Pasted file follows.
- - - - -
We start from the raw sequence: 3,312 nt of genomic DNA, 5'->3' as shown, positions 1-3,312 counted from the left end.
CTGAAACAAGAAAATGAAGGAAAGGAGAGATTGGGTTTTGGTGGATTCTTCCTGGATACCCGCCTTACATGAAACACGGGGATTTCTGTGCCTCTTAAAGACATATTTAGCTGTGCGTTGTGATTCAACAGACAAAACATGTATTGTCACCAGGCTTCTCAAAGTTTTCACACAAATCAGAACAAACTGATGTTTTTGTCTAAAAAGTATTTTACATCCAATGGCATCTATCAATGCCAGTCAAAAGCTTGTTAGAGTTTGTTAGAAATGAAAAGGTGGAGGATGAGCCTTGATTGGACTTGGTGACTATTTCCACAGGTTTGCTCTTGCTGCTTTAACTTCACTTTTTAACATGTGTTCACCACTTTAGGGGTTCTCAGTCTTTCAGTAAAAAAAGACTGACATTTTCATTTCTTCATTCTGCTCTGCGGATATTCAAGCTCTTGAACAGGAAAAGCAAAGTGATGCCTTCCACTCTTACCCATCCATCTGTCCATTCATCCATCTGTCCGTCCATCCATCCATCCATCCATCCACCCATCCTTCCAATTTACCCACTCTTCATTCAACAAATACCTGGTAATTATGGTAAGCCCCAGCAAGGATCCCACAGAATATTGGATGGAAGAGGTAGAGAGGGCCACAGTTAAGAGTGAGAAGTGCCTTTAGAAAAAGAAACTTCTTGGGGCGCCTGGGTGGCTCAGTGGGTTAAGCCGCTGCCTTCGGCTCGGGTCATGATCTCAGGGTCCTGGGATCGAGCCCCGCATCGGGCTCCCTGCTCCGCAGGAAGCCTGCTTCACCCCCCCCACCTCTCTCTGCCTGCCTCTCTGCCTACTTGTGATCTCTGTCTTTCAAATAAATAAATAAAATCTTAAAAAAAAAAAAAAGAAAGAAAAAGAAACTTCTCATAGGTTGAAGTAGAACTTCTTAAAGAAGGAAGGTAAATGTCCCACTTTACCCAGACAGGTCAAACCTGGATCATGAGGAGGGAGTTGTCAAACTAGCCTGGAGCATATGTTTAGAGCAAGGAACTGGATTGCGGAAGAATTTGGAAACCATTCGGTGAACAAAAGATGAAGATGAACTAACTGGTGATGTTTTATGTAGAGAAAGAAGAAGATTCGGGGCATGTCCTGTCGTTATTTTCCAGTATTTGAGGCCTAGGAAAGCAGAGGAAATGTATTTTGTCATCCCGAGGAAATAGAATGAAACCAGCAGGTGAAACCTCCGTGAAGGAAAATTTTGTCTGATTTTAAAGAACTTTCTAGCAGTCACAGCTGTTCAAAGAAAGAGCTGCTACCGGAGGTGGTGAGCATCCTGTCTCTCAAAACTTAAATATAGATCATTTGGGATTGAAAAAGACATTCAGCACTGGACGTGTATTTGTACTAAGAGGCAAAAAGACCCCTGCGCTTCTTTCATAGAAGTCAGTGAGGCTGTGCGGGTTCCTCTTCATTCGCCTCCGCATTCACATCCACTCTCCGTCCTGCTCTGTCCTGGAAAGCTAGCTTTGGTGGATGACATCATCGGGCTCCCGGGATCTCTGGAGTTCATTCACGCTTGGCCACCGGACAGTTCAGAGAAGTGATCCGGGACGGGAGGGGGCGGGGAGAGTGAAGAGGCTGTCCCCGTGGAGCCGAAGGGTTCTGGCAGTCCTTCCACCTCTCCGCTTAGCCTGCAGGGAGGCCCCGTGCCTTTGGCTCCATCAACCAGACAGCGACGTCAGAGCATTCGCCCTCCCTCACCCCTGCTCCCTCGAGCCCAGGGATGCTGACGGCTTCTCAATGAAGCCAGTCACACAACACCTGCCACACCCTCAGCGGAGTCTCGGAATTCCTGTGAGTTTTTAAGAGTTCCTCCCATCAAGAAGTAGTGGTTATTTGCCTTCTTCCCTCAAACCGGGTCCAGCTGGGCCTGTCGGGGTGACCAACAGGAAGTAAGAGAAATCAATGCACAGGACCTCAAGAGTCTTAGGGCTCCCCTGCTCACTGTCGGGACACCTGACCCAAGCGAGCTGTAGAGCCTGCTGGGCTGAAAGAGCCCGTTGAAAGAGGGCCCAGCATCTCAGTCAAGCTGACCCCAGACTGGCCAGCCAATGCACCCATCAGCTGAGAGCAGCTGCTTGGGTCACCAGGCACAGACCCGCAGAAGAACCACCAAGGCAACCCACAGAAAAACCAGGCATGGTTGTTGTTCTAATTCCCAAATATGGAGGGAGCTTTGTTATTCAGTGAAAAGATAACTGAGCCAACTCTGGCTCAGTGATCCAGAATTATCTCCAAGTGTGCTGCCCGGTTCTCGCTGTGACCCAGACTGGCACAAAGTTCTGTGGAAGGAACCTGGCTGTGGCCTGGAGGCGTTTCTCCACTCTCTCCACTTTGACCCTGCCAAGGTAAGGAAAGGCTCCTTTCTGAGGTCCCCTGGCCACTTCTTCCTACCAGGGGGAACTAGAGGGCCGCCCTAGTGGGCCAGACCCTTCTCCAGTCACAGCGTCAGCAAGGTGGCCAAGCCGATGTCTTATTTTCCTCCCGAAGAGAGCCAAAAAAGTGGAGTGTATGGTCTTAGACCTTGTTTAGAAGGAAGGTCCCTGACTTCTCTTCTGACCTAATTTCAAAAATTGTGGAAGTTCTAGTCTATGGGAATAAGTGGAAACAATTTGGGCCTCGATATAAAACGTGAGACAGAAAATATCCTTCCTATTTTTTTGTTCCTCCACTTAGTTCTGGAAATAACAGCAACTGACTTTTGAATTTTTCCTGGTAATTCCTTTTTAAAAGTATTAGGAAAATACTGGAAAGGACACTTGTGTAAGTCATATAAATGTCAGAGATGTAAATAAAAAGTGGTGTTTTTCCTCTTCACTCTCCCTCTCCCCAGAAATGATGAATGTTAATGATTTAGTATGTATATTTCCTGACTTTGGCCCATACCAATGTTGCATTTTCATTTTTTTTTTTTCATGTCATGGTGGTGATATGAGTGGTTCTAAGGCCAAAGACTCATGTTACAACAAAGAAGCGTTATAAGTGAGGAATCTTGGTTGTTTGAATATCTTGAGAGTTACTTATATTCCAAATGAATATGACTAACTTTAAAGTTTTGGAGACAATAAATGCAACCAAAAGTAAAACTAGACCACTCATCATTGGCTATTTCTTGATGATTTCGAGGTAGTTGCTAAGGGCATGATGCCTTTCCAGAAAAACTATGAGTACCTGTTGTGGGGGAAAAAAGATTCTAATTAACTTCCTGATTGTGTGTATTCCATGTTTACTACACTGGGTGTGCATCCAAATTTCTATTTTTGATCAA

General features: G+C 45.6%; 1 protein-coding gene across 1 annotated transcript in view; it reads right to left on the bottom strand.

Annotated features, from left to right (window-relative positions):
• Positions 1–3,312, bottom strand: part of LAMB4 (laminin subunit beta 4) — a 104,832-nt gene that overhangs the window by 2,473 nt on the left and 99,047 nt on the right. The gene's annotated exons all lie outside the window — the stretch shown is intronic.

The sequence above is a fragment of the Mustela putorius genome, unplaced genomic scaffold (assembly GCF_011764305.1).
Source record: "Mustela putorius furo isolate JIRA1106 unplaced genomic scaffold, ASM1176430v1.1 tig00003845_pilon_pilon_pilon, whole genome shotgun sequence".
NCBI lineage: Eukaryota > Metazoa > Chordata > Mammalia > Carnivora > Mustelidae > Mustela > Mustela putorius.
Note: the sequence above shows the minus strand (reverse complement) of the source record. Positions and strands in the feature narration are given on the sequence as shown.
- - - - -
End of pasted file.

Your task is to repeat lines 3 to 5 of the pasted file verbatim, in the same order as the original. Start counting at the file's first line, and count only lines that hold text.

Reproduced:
General features: G+C 45.6%; 1 protein-coding gene across 1 annotated transcript in view; it reads right to left on the bottom strand.

Annotated features, from left to right (window-relative positions):
• Positions 1–3,312, bottom strand: part of LAMB4 (laminin subunit beta 4) — a 104,832-nt gene that overhangs the window by 2,473 nt on the left and 99,047 nt on the right. The gene's annotated exons all lie outside the window — the stretch shown is intronic.